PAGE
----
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15 Responses to It’s good to talk

  1. Curlysar says:

    I think 1 of the biggest issues with having a mental health “problem” is being able to admit it and talk about it…..sounds like you’ve got a lot of great experience out of this day. I’d definitely agree that you should build on that by opening up to those close to you – you had so much courage to do what you did today, I really admire you for that!

    • I am open about it, but like I say, I sometimes go round the houses, or don’t give people the chance to ask questions… work is the worst! Need to give it some thought before I go back! x

  2. sueperfluous says:

    Well done Charlotte! It was very brave to do that, and I am sure you will have helped a lot of peop-le who don’t have the courage to talk about their mental health issues.

  3. Susan says:

    Talking about it can be really hard but once you are able to do so…One of the things that I miss about where I used to live is that I had a great bunch of workmates who all had mental health issues and we could talk to each other. (Teachers are over-represented in this area.) Since moving I had been feeling isolated until I started hitting the internet. Your blog and twitter have contributed to my feeling connected again.
    There’s a good chance that some of the people you spoke to at this event will be able to put aside their own feelings of isolation that the stigma of mental illness causes.

  4. Claire K says:

    I admire your immense courage. I would love to be able to do something like that, but my self confidence just isn’t big enough for that. I’m open and upfront about my bipolar, but I haven’t had any openly negative reactions to that yet so doing something like you did would fill me with the fear.

  5. very well done Charlotte that must have taken great guts on your part
    and I’m pleased for you that it went well

  6. JuliesMum says:

    I’m very impressed! it’s an unbelievably tough thing to talk about, especially to strangers. I have to talk about my daughter’s illness quite often – because she’s not living with me but in hospital, so I quite often have to explain this to teachers, neighbours and doctors. It was difficult at first to work out what to say, and I do see people’s jaws drop when I tell them she has a mental illness, but I’ve been trying to tough it out. I do get some amazing information from people who have never told anyone else that there is (for example) schizophrenia in their family. It’s going to be really hard for her as she grows up, so I’m hoping Time to Change will make a big difference before she gets there!

  7. Natalie says:

    Brilliant. This is an incredibly important campaign on so many levels, but the simple issue of being able to talk openly and honestly, with no apology or self-deprecation is a fundamental step. We’re trying to do it re: PND with our support group The Smile Group (shameless plug, @thesmilegroup) and I think if we all join the dots we really will make a difference.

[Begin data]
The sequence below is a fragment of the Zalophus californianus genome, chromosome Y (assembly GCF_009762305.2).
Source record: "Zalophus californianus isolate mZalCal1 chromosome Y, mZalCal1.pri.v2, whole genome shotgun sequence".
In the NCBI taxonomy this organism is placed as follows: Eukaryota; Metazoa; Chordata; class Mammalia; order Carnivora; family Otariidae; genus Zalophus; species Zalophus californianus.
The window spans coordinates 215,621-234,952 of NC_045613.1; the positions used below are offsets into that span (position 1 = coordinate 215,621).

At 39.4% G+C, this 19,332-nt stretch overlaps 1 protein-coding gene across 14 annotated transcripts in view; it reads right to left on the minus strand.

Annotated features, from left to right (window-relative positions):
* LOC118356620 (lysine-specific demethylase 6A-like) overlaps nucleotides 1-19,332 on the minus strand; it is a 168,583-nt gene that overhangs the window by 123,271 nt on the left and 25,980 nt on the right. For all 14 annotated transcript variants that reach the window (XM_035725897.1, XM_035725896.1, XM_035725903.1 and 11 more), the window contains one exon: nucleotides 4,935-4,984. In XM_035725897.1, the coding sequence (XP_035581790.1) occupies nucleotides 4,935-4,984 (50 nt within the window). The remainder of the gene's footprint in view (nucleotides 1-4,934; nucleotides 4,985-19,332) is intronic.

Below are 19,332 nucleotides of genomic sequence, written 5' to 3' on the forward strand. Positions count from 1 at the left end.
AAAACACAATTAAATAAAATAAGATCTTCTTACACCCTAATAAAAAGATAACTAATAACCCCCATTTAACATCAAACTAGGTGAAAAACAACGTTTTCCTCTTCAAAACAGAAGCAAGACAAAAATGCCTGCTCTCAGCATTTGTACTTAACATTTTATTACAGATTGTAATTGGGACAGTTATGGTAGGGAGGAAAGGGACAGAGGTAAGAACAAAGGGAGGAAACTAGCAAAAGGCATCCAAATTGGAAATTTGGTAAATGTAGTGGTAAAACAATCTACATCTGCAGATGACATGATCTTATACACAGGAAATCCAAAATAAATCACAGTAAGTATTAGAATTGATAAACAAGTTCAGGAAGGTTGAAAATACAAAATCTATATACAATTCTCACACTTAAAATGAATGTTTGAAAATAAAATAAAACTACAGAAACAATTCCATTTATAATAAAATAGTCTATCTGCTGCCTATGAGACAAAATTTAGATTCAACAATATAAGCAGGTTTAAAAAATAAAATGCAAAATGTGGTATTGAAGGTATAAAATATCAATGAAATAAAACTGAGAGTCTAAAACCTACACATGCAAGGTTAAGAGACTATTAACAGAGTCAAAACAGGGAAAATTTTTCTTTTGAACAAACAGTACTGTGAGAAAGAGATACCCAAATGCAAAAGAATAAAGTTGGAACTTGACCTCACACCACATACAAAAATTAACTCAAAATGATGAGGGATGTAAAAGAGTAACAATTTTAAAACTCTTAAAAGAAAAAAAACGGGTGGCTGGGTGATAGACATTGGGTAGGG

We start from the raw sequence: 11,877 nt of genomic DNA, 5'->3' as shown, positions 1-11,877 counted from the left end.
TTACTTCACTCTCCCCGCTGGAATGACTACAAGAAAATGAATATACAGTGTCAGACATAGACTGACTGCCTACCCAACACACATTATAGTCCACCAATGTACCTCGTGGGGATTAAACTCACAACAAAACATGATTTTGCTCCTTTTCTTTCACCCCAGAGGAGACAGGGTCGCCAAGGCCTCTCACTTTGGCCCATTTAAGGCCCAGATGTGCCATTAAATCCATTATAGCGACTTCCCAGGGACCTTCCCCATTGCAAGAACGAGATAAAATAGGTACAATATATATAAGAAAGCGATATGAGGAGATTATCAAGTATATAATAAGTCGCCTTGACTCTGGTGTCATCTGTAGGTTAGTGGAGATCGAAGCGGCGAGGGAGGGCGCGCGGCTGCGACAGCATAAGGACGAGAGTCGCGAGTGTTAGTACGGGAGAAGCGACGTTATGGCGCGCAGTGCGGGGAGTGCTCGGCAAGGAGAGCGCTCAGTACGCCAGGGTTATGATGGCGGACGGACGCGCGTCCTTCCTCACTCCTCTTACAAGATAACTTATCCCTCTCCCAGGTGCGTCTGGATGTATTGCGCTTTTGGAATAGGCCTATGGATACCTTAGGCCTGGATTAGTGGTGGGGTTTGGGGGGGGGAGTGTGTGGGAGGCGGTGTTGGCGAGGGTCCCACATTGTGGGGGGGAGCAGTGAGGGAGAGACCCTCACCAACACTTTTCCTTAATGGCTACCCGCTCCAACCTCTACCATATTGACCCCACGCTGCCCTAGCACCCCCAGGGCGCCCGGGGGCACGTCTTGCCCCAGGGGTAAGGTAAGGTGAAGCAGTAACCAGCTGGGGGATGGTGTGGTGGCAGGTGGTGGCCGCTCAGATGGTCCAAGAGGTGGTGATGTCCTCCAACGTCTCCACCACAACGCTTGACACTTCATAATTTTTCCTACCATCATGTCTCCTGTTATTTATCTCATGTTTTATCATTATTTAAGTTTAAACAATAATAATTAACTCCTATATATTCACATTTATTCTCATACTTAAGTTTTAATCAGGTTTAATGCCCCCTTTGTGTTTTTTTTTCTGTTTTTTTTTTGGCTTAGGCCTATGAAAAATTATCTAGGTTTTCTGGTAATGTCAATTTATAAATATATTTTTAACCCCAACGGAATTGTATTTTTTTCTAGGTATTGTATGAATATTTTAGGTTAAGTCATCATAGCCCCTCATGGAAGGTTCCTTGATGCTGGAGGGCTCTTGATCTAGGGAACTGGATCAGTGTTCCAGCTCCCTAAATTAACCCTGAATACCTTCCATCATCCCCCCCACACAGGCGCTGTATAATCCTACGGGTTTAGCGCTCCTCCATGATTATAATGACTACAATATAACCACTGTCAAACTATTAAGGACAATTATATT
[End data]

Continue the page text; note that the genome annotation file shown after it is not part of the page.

What a brave and yet utterly liberating thing to do.

    • Hi Natalie, I’m now following The Smile Group on Twitter. I experienced depression after both my babies were born, but the internet wasn’t available to me then (youngest is now almost 12). Good lucj with your group! 🙂

  8. ashytone says:

    I also attended the London Mela event and represented Time for Change as a volunteer. It was a very nerve-wracking experience at first that became something very uplifting. I found the stories of other people’s lives fascinating and the opportunity to talk about my issues was a revelation for me. I know that a lot of people there benefitted from the day and hope to get involved in similar types of events going forward. Thanks Charlotte for introducing me to your blog – I will keep an eye on your posts in the future…

  9. phylor says:

    What an incredibly great idea, and congrats on your bravery and the thinking/learning process it set off (both for the folks you spoke with and for yourself).
    I haven’t heard of anything like Time for Change happening in North America. I wonder if I would be brave enough to talk to complete strangers about mental health issues. But, if I will comment on the weather, etc. to folks in a grocery store line for example, then I hope I could gather the courage to comment “mental health can be a hard topic to talk about,” rather than “been a really rainy, cool summer.”

    • Thanks, Phylor! I’m going to do another, very similar, event for my NHS Mental Health Trust soon for World Mental Health Day, again just trying to get conversations going in a non-threatening way.

    • JuliesMum says:

      It might make the time in the grocery store go faster! Some of the conversations I’ve had with people on the subject of mental health have been just amazing. A lot of people never usually let on what has happened to them or their families.